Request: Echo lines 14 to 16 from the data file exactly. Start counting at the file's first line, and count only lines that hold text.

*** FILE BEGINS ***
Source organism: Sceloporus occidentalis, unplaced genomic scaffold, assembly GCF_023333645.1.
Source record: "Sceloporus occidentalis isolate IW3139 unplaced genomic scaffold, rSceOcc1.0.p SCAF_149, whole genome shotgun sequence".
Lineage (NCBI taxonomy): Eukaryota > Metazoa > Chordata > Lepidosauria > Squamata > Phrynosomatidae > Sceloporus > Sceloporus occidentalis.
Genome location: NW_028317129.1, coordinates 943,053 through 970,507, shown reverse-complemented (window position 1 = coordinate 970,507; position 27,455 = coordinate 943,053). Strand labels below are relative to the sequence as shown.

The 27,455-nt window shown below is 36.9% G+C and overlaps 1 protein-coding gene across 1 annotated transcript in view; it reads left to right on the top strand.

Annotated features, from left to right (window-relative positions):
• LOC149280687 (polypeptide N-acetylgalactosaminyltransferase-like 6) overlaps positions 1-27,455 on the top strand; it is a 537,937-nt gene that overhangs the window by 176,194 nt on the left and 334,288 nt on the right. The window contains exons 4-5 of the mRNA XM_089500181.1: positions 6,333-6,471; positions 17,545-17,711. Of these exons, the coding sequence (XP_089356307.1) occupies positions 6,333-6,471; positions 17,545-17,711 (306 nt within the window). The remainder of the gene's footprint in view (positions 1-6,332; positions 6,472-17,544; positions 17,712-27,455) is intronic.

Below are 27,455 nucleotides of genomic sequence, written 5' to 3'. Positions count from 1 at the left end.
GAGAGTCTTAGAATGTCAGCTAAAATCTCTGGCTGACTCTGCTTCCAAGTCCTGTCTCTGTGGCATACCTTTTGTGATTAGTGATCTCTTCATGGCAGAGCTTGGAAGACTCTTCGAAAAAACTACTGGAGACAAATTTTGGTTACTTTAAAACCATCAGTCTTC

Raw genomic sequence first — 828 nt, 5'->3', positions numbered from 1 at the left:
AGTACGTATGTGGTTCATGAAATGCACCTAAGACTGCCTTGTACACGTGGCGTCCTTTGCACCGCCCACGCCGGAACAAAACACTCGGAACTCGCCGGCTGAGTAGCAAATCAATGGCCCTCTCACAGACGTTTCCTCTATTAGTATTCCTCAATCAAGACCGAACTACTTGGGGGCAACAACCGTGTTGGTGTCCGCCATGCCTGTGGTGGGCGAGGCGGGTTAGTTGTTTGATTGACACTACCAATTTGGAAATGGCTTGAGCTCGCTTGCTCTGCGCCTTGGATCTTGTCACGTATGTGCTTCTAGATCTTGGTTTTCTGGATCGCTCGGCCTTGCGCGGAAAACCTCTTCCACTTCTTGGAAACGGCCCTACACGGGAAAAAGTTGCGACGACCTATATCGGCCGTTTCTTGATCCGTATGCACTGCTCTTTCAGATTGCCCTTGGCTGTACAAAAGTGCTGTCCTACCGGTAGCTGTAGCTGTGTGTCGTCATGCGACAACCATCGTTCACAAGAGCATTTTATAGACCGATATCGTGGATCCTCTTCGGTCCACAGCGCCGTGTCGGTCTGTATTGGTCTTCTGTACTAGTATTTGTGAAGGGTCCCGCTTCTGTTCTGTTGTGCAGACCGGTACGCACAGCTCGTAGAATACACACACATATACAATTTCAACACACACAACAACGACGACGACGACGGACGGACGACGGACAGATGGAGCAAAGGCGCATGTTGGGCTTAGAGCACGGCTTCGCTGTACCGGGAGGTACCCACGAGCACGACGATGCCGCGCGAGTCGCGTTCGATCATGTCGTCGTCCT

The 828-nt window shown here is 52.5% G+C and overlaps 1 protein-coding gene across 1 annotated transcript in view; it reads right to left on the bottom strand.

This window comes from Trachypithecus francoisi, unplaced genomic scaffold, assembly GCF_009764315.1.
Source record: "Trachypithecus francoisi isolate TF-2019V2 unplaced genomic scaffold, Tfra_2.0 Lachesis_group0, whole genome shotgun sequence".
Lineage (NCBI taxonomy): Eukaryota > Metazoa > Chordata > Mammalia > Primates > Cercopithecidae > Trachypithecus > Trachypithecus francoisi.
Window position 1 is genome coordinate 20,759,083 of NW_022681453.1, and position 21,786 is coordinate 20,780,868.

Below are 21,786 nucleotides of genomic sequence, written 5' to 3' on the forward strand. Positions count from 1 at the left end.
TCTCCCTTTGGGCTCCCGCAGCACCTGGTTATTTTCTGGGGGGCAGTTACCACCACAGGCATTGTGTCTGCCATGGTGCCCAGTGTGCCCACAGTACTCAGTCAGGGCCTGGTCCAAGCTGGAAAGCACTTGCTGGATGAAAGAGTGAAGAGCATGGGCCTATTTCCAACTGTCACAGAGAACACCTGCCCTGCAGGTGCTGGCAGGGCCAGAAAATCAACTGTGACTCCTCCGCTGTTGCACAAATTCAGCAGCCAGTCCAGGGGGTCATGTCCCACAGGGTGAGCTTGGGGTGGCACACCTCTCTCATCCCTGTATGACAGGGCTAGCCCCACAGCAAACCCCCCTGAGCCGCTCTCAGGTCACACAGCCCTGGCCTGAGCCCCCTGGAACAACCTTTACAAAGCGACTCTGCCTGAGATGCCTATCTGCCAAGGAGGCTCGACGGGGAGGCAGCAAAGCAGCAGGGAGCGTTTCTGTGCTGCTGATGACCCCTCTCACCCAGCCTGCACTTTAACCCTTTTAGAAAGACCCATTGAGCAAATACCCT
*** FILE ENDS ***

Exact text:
Source record: "Trachypithecus francoisi isolate TF-2019V2 unplaced genomic scaffold, Tfra_2.0 Lachesis_group0, whole genome shotgun sequence".
Lineage (NCBI taxonomy): Eukaryota > Metazoa > Chordata > Mammalia > Primates > Cercopithecidae > Trachypithecus > Trachypithecus francoisi.
Window position 1 is genome coordinate 20,759,083 of NW_022681453.1, and position 21,786 is coordinate 20,780,868.